Newsletter Archive

Wild Bunch Newsletter - February 2006

Wild Bunch wishes to give you a brief update of our activities during the month of January. We are a 501(c)(3) nonprofit Virginia organization devoted to the rescue, rehabilitation and release of native wildlife. 83 acres in The Northern Neck of Virginia near the Rappahannock River serve as our wildlife refuge. The officers and directors are Erika Yery, Pat Crusenberry, Diana O'Connor, Charlene DeVol and Bonnie Brown.

Erika received no wildlife in January, but received many calls about wildlife that had woken up from hibernation or winter sleep due to the unusually warm weather. Wild Bunch Wildlife Refuge took in and cared for 1 Coopers Hawk, 1 Bald Eagle, 1 Screech Owl, 1 Robin, 1 Barred Owl and 1 Kingfisher.

Now is the time of year we complete repairs at our wildlife facilities and obtain equipment and supplies that will be needed for the upcoming rehab season. Unfortunately, we have lost the help of several key rehabilitators from our area and, as a result, we are expecting even greater numbers of animals to come into our care. We are currently in the qualifying process for the Combined Federal Campaign program. This is a yearly charitable donation drive for federal government employees, that benefits a wide variety of non-profit organizations. If we are included in this event, we hope to gain additional revenue to help fund our operations.

Bonnie and Erika attended a wildlife rehabilitation education class on Fluid Therapy & First Aid Pearls that was conducted by Dr. Anne Hiss of Town and Country Animal Hospital in Fairfax, Virginia. A wildlife rehabilitator herself, Dr. Hiss has provided us with invaluable assistance in caring for several of our most injured and sickest wild orphans. Before the class, we presented her with a series of photographs of some of our orphans she has treated. We included pictures of the young animals with their serious injuries and of them later after being restored to good health and ready for release. Dr. Hiss had asked for such photographs to use on a display board at the animal hospital. The purpose of the display is to make the public more aware of wildlife concerns and to raise donations for a fund that helps area wildlife rehabilitators and veterinarians defray some of the costs of emergency medical care for wildlife. We are very grateful to Dr. Hiss for all her efforts on behalf of wildlife.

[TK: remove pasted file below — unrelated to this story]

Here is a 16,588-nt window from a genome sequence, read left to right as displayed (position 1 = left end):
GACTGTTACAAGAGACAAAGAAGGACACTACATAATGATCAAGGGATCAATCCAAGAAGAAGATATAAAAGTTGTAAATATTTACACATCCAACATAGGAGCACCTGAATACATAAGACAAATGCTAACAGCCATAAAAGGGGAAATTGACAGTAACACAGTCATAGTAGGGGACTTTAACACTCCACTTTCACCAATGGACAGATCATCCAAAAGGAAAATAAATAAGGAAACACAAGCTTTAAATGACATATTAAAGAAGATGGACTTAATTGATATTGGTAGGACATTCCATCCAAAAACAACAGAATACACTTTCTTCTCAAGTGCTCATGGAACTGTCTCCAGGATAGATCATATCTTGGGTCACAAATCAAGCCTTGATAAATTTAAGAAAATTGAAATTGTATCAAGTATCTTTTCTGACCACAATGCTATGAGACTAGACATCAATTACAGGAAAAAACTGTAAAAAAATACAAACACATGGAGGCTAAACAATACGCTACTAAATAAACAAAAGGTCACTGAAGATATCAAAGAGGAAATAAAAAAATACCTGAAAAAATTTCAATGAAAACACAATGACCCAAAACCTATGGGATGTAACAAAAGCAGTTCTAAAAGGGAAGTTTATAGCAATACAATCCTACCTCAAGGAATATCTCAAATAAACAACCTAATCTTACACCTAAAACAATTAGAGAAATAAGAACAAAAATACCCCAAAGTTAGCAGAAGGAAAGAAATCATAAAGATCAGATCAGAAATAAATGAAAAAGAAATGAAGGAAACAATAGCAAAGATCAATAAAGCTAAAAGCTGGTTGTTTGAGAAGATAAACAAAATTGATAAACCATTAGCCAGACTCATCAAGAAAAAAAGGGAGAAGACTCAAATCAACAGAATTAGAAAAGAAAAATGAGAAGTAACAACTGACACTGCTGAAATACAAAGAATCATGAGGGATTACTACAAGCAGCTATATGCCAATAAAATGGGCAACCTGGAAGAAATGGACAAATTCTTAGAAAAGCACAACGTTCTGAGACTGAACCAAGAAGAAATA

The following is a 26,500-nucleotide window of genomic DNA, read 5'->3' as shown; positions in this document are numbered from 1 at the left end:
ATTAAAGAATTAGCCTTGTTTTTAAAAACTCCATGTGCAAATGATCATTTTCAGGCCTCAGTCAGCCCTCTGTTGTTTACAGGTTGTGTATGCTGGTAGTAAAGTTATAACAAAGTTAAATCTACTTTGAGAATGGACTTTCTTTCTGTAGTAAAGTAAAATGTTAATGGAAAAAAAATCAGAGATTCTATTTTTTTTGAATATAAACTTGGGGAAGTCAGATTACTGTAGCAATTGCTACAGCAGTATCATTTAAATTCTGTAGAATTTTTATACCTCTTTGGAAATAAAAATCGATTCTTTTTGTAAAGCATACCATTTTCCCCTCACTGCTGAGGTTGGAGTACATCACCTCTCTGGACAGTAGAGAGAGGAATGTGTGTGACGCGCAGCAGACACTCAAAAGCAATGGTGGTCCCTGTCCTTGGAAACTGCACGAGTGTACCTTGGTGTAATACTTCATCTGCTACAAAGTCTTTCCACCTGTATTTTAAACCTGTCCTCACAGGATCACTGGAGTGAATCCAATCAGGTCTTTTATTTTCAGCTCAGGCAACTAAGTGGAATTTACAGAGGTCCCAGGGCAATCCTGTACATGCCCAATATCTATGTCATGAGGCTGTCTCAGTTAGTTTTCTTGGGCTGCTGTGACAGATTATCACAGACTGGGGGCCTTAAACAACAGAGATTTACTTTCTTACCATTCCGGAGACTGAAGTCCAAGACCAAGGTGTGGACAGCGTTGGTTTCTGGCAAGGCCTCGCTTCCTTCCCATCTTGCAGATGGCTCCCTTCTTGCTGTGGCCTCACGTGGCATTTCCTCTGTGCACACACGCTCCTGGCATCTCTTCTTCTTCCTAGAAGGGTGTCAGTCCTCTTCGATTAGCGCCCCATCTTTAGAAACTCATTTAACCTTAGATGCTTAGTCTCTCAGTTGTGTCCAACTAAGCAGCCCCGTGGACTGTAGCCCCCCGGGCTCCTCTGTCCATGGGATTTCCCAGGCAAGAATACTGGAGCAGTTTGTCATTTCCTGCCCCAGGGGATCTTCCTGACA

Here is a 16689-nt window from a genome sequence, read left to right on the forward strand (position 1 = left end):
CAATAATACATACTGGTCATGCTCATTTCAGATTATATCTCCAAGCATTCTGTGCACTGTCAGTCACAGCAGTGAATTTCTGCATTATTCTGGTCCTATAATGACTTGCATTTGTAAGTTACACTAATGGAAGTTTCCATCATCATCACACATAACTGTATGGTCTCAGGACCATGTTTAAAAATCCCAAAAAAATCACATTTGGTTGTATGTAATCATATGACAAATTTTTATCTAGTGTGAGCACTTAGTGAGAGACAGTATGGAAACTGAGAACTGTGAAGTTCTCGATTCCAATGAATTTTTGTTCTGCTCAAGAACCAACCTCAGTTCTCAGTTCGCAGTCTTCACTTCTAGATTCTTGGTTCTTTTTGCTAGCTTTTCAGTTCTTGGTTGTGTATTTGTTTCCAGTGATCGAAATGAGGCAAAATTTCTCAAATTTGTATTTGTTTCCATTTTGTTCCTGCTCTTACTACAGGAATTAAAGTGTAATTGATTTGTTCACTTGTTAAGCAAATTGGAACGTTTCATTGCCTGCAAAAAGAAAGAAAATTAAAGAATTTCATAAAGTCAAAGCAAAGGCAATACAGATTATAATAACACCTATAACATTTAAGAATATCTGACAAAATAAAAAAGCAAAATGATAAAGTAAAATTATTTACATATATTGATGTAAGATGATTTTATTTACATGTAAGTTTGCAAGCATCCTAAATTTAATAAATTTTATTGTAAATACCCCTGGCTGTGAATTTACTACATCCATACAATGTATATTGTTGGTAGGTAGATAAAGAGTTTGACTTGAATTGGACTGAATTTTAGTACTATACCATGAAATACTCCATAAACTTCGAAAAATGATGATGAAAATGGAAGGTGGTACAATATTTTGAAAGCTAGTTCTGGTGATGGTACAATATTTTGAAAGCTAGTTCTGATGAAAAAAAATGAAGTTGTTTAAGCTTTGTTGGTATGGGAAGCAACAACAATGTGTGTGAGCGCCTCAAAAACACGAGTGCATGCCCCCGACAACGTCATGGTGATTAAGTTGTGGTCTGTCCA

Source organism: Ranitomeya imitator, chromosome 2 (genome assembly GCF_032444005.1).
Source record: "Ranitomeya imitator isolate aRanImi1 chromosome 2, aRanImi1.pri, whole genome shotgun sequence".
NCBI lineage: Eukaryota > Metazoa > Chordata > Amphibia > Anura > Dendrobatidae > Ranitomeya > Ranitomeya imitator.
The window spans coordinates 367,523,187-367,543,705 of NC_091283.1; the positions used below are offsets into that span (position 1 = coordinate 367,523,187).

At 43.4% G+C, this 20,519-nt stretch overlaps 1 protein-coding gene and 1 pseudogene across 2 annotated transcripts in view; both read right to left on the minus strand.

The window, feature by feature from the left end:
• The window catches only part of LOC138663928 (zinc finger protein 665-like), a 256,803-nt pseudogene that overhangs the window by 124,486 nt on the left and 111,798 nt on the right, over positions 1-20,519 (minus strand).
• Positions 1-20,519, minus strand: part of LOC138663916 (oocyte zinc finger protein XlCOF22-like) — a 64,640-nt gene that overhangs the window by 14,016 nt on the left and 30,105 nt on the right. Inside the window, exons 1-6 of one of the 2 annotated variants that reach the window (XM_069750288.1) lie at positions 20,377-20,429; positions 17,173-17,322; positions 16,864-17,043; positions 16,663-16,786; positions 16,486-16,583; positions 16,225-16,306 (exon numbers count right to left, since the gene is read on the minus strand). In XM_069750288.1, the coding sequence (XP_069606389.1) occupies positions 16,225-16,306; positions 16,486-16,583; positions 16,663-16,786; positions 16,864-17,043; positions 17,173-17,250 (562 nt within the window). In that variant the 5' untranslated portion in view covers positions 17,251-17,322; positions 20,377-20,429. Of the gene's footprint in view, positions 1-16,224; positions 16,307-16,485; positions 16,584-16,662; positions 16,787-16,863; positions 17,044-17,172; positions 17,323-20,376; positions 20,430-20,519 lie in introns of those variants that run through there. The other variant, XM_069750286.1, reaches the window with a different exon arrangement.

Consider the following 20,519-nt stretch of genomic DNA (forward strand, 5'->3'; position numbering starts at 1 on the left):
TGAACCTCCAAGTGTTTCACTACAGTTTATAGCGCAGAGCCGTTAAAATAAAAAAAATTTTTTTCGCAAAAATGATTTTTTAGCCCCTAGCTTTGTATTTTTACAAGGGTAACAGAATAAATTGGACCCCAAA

Erika was the speaker at the Samuel Tucker Elementary School on a program called "Animal Magnetism". It was an introduction to native wildlife and their benefit for 22 elementary school children. It is rewarding for us to be able to interact with young children and help them to understand the important role that wildlife plays in their lives. Learning to co-exist with our wild neighbors is so vital in our world.

This month's True Story on the website "The True Story of Three Severely Injured Wild Orphans and Their Miraculous Recoveries." It provides the heartwarming stories of Lawnmower Boy, a tiny raccoon that came into our care after he had been run over by a lawnmower; The Little Girl, a fragile young raccoon that came to us with a broken and infected hip; and Mr. Fox, a feisty little red fox that had suffered severe abdominal wounds. The story provides information on the significant efforts taken by us and veterinary professions to save these little wild orphans. It includes photographs of the severely injured young orphans and then as successfully rehabbed and releasable animals.

We want to thank everyone that continues to help our wild friends. We are grateful for the donations that make it possible to help so many animals. We could not manage the large scope of work we must accomplish without your help and support. Financial donations to the refuge can be mailed to Wild Bunch Wildlife Rehabilitation, 402 W. Alexandria Ave., Alexandria, VA 22302-4204. We rely deeply on your support and appreciate everything you do to help us out.